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Australian Mosquitoes Spreading Flesh-Eating Disease
In Terry Gilliam’s 1995 science fiction classic 12 Monkeys (now available from Universal Pictures), James Cole (Bruce Willis) is sent back in time to prevent the release of an artificial virus which will kill the majority of humanity and send the rest of them running underground.
Pathogens are a challenging adversary. They move stealthily and transform our own loved ones into weapons of war against us. Fortunately, the world’s most dastardly microbiologists have so far resisted the urge to release a species-ending disease into the world (thanks, by the way!), but there are plenty of perfectly natural pathogens out there ready and waiting to gobble up our tissues at the first opportunity.
Recently, researchers studying the spread of Buruli ulcer, a flesh-eating disease caused by Mycobacterium ulcerans, found that it might be passed from infected possums to humans through mosquito bites. That’s according to new research presented at the ASM Microbe 2023 meeting on June 18.
Flesh-Eating Disease on the Rise
Buruli ulcer is a rare condition, affecting only a couple thousand people around the world each year, but cases have been on the rise in recent years. Understanding how the disease is transmitted could help public health workers to track the spread and treat patients at the earliest possible opportunity.
M. ulcerans is a slow-growing bacterium, which is good news when it wants to eat your flesh, but it also makes chasing down the origin of the disease challenging. It can take up to nine months between infection and the first symptoms of disease, which makes figuring out the point of transmission difficult.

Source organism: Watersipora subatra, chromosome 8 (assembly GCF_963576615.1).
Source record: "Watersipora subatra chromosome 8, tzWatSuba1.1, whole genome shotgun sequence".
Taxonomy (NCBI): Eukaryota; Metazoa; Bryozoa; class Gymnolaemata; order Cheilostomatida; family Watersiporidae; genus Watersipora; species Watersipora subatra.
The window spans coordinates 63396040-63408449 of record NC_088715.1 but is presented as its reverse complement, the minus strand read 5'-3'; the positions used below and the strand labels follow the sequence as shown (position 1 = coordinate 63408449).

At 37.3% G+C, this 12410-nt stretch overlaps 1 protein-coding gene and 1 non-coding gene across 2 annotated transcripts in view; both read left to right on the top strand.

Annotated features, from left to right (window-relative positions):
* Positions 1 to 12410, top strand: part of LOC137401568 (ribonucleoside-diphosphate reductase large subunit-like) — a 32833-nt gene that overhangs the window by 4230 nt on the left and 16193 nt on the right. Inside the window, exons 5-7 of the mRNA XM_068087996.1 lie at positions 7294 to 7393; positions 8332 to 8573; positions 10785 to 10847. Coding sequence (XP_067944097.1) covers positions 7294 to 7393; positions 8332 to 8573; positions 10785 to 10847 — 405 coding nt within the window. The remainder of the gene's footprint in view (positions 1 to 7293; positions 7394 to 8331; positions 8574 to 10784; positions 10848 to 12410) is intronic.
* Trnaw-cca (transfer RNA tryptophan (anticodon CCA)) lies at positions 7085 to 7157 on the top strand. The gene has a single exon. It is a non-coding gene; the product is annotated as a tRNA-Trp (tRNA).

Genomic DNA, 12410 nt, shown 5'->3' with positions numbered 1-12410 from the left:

In Australia, possums are also impacted by M. ulcerans, which they shed in their feces. That got researchers thinking that there might be a connection between cases of infection in possums and in humans, but probably not from possum poop. So far, scientists have struggled to find a link between possums and humans which might facilitate transmission, but they may have found one in mosquitos.
Researchers hypothesized humans might be infected by mosquitoes who fed on an infected possum and then fed on a person. A survey of more than 72,000 mosquitos collected from the Mornington Peninsula in southeastern Australia, where cases of Buruli ulcer are on the rise, found a number which had recently fed on humans and possums. The survey also confirmed that the bacteria retrieved from possums, humans, and mosquitoes were genetically identical. That suggests an unbroken transmission line between the three species, at least in Australia.
Moreover, almost all of the positive tests came from a single species of day-biting mosquito called Aedes notoscriptus. While it’s certainly possible that M. ulcerans travels along multiple transmission paths, the evidence of mosquito transmission between Australian ring-tailed possums and humans is compelling.
Fortunately, M. ulcerans is highly treatable with antibiotics. When caught early, treatment can clear the bacteria from your body before scarring, disfigurement, or disability occurs. Did anyone ever ask James Cole to check for possums in the past? He might have saved himself a bit of trouble.
Catch 12 Monkeys, a story which reminds us that meddling with the past is a great way to muck things up, available now from Universal Pictures.